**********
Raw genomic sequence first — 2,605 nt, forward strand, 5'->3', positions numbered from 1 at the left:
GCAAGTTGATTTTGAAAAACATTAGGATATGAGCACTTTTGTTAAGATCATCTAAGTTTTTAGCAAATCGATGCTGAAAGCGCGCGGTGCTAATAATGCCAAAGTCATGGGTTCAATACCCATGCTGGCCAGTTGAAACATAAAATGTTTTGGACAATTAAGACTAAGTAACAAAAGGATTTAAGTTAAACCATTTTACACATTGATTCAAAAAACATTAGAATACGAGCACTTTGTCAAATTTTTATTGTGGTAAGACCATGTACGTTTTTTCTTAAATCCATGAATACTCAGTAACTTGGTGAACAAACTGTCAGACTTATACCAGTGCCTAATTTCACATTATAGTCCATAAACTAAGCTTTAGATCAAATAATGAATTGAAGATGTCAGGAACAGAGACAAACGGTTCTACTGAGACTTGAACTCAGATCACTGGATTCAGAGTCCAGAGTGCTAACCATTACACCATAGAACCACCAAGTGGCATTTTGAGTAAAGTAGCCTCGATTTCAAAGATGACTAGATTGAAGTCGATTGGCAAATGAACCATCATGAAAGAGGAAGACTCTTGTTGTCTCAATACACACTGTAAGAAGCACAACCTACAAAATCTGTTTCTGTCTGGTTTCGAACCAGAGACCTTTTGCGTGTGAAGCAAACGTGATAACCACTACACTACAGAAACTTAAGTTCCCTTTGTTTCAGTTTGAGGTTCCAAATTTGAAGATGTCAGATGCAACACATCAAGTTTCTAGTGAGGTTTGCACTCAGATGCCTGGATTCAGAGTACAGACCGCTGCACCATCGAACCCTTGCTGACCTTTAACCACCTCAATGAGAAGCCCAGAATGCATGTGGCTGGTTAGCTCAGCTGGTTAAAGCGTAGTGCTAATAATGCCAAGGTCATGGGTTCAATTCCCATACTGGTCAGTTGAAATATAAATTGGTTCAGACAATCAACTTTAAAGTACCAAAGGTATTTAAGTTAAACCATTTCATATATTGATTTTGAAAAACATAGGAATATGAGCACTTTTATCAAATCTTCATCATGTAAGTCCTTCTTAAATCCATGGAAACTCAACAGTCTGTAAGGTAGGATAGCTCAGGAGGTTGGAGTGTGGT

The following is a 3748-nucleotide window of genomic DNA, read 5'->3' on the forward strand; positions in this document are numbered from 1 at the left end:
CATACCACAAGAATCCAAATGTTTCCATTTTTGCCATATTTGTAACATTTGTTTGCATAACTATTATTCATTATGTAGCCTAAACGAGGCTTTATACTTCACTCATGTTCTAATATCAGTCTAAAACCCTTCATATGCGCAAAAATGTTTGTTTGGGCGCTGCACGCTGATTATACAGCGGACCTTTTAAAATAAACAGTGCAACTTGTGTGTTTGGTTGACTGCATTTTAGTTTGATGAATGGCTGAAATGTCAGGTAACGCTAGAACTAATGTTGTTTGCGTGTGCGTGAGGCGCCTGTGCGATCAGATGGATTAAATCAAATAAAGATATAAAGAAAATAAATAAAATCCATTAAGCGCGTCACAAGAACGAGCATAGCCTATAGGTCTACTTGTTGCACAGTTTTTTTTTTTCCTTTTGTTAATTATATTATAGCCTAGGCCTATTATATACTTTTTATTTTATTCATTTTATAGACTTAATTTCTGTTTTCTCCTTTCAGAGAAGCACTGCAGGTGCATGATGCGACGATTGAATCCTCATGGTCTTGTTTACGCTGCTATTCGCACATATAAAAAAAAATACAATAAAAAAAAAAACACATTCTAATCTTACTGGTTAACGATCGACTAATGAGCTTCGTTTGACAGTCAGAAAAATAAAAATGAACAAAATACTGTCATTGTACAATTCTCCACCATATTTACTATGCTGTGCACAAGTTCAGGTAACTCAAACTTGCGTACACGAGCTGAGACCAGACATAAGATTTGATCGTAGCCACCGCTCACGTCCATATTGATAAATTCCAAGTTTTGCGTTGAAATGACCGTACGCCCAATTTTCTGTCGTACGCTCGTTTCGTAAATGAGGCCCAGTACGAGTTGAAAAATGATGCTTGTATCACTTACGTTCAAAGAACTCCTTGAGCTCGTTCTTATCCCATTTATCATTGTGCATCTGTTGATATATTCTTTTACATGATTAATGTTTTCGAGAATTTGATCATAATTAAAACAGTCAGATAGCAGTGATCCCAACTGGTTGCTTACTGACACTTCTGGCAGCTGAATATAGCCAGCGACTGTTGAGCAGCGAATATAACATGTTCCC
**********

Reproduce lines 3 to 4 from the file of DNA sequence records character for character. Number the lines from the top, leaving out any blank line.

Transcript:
The following is a 3748-nucleotide window of genomic DNA, read 5'->3' on the forward strand; positions in this document are numbered from 1 at the left end:
CATACCACAAGAATCCAAATGTTTCCATTTTTGCCATATTTGTAACATTTGTTTGCATAACTATTATTCATTATGTAGCCTAAACGAGGCTTTATACTTCACTCATGTTCTAATATCAGTCTAAAACCCTTCATATGCGCAAAAATGTTTGTTTGGGCGCTGCACGCTGATTATACAGCGGACCTTTTAAAATAAACAGTGCAACTTGTGTGTTTGGTTGACTGCATTTTAGTTTGATGAATGGCTGAAATGTCAGGTAACGCTAGAACTAATGTTGTTTGCGTGTGCGTGAGGCGCCTGTGCGATCAGATGGATTAAATCAAATAAAGATATAAAGAAAATAAATAAAATCCATTAAGCGCGTCACAAGAACGAGCATAGCCTATAGGTCTACTTGTTGCACAGTTTTTTTTTTTCCTTTTGTTAATTATATTATAGCCTAGGCCTATTATATACTTTTTATTTTATTCATTTTATAGACTTAATTTCTGTTTTCTCCTTTCAGAGAAGCACTGCAGGTGCATGATGCGACGATTGAATCCTCATGGTCTTGTTTACGCTGCTATTCGCACATATAAAAAAAAATACAATAAAAAAAAAAACACATTCTAATCTTACTGGTTAACGATCGACTAATGAGCTTCGTTTGACAGTCAGAAAAATAAAAATGAACAAAATACTGTCATTGTACAATTCTCCACCATATTTACTATGCTGTGCACAAGTTCAGGTAACTCAAACTTGCGTACACGAGCTGAGACCAGACATAAGATTTGATCGTAGCCACCGCTCACGTCCATATTGATAAATTCCAAGTTTTGCGTTGAAATGACCGTACGCCCAATTTTCTGTCGTACGCTCGTTTCGTAAATGAGGCCCAGTACGAGTTGAAAAATGATGCTTGTATCACTTACGTTCAAAGAACTCCTTGAGCTCGTTCTTATCCCATTTATCATTGTGCATCTGTTGATATATTCTTTTACATGATTAATGTTTTCGAGAATTTGATCATAATTAAAACAGTCAGATAGCAGTGATCCCAACTGGTTGCTTACTGACACTTCTGGCAGCTGAATATAGCCAGCGACTGTTGAGCAGCGAATATAACATGTTCCC